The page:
Selling yourself is not the same as selling yourself short.
And not only do people want to hear your stories, they also look to the more ambitious people for advice and help. For example, I’m often contacted by creatives and artists who want to work for me -- or who want me to contact new clients for them on their behalf.
And I get it! Because when you’re passionate about something (like your business) it’s one of the most frightening things in the world to walk up to someone and ask them for employment.
Say it until you feel nauseated.
I once read an article on Linkedin by CEO Jeff Weiner in which he explained that: “In order to effectively communicate to an audience, you need to repeat yourself so often that you grow sick of hearing yourself say it, and only then will people begin to internalize the message.”
I love that statement. And I’ve really taken it to heart. You have to tell everyone who will listen about your business. In short, you’ve got to be your own trumpet section and marching band screaming your company name until your throat is sore.
If you ask your friends and family what the name of your company is, can they answer? If they are not sure and quick in their answer, you’re not doing a good enough job!
Shift your focus
In his book Exactly How to Sell, Phil M. Jones explains that most people associate sales with cheap talk that tricks people into buying. Sales people are perceived as pushy, smooth-talking and slightly dishonest. And nobody wants to be perceived like that, so it’s difficult to promote your own business.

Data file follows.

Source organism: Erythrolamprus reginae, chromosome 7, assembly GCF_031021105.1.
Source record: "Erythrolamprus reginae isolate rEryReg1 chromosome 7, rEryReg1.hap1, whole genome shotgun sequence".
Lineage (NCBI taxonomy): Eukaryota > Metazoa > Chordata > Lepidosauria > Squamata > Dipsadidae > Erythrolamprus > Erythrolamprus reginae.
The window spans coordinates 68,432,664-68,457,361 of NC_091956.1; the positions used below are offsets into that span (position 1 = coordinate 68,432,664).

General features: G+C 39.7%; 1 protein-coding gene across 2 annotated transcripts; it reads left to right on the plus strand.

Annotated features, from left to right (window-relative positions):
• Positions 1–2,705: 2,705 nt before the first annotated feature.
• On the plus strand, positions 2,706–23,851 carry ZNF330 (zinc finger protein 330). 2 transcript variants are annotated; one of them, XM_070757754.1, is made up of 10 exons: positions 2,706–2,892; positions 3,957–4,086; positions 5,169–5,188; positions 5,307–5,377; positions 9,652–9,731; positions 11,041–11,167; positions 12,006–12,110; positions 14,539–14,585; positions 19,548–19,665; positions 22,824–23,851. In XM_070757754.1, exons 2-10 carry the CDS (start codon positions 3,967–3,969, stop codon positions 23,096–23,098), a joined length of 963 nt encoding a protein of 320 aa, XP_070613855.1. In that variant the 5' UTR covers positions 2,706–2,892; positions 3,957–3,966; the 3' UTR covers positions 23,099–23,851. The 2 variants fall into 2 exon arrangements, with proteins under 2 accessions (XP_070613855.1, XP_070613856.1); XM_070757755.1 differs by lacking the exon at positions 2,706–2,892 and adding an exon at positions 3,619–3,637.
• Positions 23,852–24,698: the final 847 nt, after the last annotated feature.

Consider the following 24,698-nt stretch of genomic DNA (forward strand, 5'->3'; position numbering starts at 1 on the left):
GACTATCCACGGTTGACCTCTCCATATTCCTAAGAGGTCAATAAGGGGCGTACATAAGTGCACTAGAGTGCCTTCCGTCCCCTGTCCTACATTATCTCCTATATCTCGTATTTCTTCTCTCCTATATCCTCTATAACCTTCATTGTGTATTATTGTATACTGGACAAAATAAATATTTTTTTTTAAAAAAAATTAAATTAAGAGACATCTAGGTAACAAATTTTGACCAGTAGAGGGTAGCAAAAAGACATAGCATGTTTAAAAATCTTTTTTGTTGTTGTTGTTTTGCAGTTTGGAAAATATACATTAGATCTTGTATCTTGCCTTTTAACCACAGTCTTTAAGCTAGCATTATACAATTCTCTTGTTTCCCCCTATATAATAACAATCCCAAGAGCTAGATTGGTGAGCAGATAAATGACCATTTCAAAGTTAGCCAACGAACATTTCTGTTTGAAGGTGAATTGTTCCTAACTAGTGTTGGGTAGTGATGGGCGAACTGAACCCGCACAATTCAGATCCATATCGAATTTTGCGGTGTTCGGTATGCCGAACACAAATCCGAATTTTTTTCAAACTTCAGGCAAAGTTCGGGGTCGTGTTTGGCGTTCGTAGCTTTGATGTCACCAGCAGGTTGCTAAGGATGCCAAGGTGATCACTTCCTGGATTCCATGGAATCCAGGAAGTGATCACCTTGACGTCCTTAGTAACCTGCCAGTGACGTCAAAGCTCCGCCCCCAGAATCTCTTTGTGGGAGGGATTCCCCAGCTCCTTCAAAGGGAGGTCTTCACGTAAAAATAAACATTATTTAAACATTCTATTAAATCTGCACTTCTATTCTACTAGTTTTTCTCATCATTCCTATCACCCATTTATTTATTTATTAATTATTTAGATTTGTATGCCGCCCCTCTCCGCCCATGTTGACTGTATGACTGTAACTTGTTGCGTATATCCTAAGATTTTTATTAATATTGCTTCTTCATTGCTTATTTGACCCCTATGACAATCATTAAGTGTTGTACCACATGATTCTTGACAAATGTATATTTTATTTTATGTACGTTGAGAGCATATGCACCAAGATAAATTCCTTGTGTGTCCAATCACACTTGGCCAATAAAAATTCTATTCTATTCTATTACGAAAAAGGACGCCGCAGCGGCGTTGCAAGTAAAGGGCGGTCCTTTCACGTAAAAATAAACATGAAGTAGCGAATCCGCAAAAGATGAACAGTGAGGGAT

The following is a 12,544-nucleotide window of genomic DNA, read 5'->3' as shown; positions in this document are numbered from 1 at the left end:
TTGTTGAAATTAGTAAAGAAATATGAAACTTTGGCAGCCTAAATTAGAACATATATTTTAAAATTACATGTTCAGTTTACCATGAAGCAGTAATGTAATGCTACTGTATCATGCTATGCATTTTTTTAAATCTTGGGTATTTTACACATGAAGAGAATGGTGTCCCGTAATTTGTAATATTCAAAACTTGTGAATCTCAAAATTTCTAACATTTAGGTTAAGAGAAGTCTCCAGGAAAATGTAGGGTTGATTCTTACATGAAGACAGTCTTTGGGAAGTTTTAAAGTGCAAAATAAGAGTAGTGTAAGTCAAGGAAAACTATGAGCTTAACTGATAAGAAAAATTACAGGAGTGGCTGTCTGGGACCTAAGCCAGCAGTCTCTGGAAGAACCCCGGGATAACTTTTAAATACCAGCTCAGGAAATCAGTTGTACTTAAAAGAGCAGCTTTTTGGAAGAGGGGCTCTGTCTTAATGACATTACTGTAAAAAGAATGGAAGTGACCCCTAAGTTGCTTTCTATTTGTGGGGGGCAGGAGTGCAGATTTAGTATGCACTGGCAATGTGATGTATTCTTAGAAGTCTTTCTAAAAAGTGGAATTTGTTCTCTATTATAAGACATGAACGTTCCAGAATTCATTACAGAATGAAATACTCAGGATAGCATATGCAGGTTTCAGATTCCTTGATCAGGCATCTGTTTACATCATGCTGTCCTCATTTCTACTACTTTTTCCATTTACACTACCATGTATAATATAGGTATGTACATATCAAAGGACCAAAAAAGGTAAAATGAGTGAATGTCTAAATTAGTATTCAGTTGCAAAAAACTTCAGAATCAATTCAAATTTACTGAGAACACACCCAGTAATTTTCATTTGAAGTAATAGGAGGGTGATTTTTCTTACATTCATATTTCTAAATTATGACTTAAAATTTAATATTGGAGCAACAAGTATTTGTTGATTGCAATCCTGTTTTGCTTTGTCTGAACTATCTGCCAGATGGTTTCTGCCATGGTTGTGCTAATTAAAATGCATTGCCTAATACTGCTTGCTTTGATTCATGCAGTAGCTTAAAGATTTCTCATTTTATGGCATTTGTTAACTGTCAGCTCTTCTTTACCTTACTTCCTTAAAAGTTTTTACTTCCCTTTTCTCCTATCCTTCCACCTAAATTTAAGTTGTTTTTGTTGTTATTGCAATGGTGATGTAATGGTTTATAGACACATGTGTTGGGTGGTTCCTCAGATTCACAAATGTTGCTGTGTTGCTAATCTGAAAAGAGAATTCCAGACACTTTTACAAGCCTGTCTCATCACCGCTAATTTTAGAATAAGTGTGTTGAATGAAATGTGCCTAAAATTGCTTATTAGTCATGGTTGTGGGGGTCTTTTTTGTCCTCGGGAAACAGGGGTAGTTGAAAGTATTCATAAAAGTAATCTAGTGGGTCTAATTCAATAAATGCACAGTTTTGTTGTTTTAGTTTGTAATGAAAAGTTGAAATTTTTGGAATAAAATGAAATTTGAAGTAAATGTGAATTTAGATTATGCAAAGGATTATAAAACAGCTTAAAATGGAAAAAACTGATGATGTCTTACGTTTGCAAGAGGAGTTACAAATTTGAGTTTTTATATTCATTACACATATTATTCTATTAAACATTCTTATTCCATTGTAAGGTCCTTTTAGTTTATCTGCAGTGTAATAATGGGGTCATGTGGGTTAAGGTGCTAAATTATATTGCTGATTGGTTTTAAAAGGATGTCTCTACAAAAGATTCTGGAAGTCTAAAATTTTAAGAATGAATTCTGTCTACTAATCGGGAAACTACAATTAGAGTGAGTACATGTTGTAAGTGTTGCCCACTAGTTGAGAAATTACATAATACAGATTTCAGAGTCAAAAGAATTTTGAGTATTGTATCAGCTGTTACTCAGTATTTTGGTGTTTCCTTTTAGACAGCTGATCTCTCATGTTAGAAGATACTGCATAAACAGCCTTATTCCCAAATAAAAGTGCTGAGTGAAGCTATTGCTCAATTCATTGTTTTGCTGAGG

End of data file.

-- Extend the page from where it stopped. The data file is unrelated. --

But, that’s not what a good salesperson really is, and you would never be able to get and keep happy customers if you trick them into buying something they don’t want or need. A good salesperson is authentic and a problem solver. Someone who helps other people in achieving their goals. So, shift the way you perceive yourself when making a sales call.
Take it to the next level.
Another interesting approach to prospecting I got from Lars Frohn, sales manager at Touchdown Solutions. A long-time successful entrepreneur with a background in IT, he explained to me, "It’s quite simple. You have to spend time going through all your products and services to find out the characteristics, advantages and outcome. After that you build your site and SEO around those words and descriptions. And then you start reaching out to prospects and new clients."
To sum it up, if you do a good enough job with your website strategy and SEO, the majority of your clients will find you online and you can focus your sales energy on dream prospects.
How to get started with prospecting
- Identify your ideal customer-type -- who do you enjoy working with? (size, demography, niche, pain points, projects)
- Google a list of companies that fit that description.
- Check you LinkedIn connections -- do you know people who work in those organizations?
- Ask to be introduced on LinkedIn to the people in management of those organization.
- Give that person a call -- and tell them who you are. Ask them how you may help them.